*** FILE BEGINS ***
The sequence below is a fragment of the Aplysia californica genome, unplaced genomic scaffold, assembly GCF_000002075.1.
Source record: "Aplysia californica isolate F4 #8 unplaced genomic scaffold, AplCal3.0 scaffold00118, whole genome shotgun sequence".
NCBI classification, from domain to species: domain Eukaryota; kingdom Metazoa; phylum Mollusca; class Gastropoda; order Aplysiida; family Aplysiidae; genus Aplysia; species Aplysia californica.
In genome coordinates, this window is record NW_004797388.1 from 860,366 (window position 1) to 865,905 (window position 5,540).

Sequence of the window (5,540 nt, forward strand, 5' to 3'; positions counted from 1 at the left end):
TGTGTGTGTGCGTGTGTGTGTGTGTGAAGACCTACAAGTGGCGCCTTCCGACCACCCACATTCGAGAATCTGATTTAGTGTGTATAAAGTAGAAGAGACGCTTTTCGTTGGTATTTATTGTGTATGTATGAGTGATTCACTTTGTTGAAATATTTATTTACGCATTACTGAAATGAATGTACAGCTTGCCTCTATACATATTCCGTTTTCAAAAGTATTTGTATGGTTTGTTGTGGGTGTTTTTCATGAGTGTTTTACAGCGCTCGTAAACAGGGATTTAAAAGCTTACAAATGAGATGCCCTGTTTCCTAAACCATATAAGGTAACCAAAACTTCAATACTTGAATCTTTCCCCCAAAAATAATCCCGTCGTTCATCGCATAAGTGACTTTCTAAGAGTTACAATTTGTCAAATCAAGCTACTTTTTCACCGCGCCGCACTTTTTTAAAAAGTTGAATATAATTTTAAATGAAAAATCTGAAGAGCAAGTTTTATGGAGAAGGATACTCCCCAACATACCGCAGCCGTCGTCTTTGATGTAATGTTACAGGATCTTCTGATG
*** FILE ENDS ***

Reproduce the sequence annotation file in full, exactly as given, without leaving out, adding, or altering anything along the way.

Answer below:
The sequence below is a fragment of the Aplysia californica genome, unplaced genomic scaffold, assembly GCF_000002075.1.
Source record: "Aplysia californica isolate F4 #8 unplaced genomic scaffold, AplCal3.0 scaffold00118, whole genome shotgun sequence".
NCBI classification, from domain to species: domain Eukaryota; kingdom Metazoa; phylum Mollusca; class Gastropoda; order Aplysiida; family Aplysiidae; genus Aplysia; species Aplysia californica.
In genome coordinates, this window is record NW_004797388.1 from 860,366 (window position 1) to 865,905 (window position 5,540).

Sequence of the window (5,540 nt, forward strand, 5' to 3'; positions counted from 1 at the left end):
TGTGTGTGTGCGTGTGTGTGTGTGTGAAGACCTACAAGTGGCGCCTTCCGACCACCCACATTCGAGAATCTGATTTAGTGTGTATAAAGTAGAAGAGACGCTTTTCGTTGGTATTTATTGTGTATGTATGAGTGATTCACTTTGTTGAAATATTTATTTACGCATTACTGAAATGAATGTACAGCTTGCCTCTATACATATTCCGTTTTCAAAAGTATTTGTATGGTTTGTTGTGGGTGTTTTTCATGAGTGTTTTACAGCGCTCGTAAACAGGGATTTAAAAGCTTACAAATGAGATGCCCTGTTTCCTAAACCATATAAGGTAACCAAAACTTCAATACTTGAATCTTTCCCCCAAAAATAATCCCGTCGTTCATCGCATAAGTGACTTTCTAAGAGTTACAATTTGTCAAATCAAGCTACTTTTTCACCGCGCCGCACTTTTTTAAAAAGTTGAATATAATTTTAAATGAAAAATCTGAAGAGCAAGTTTTATGGAGAAGGATACTCCCCAACATACCGCAGCCGTCGTCTTTGATGTAATGTTACAGGATCTTCTGATG